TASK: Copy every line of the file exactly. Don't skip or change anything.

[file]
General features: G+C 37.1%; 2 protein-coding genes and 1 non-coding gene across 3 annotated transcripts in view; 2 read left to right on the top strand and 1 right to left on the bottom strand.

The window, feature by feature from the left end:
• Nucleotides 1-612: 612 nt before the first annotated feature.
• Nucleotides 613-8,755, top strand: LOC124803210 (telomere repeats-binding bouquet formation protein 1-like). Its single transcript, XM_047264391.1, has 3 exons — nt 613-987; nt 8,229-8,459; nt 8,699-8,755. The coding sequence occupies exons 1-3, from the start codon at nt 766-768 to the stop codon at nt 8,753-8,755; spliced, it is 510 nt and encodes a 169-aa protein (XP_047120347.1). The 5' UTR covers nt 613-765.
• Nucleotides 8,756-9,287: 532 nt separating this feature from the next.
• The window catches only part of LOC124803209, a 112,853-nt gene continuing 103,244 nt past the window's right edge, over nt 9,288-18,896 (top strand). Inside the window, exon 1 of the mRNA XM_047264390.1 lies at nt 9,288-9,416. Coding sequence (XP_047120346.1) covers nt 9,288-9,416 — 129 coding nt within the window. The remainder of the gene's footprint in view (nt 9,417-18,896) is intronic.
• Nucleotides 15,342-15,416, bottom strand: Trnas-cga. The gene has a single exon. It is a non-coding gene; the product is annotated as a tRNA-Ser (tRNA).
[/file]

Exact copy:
General features: G+C 37.1%; 2 protein-coding genes and 1 non-coding gene across 3 annotated transcripts in view; 2 read left to right on the top strand and 1 right to left on the bottom strand.

The window, feature by feature from the left end:
• Nucleotides 1-612: 612 nt before the first annotated feature.
• Nucleotides 613-8,755, top strand: LOC124803210 (telomere repeats-binding bouquet formation protein 1-like). Its single transcript, XM_047264391.1, has 3 exons — nt 613-987; nt 8,229-8,459; nt 8,699-8,755. The coding sequence occupies exons 1-3, from the start codon at nt 766-768 to the stop codon at nt 8,753-8,755; spliced, it is 510 nt and encodes a 169-aa protein (XP_047120347.1). The 5' UTR covers nt 613-765.
• Nucleotides 8,756-9,287: 532 nt separating this feature from the next.
• The window catches only part of LOC124803209, a 112,853-nt gene continuing 103,244 nt past the window's right edge, over nt 9,288-18,896 (top strand). Inside the window, exon 1 of the mRNA XM_047264390.1 lies at nt 9,288-9,416. Coding sequence (XP_047120346.1) covers nt 9,288-9,416 — 129 coding nt within the window. The remainder of the gene's footprint in view (nt 9,417-18,896) is intronic.
• Nucleotides 15,342-15,416, bottom strand: Trnas-cga. The gene has a single exon. It is a non-coding gene; the product is annotated as a tRNA-Ser (tRNA).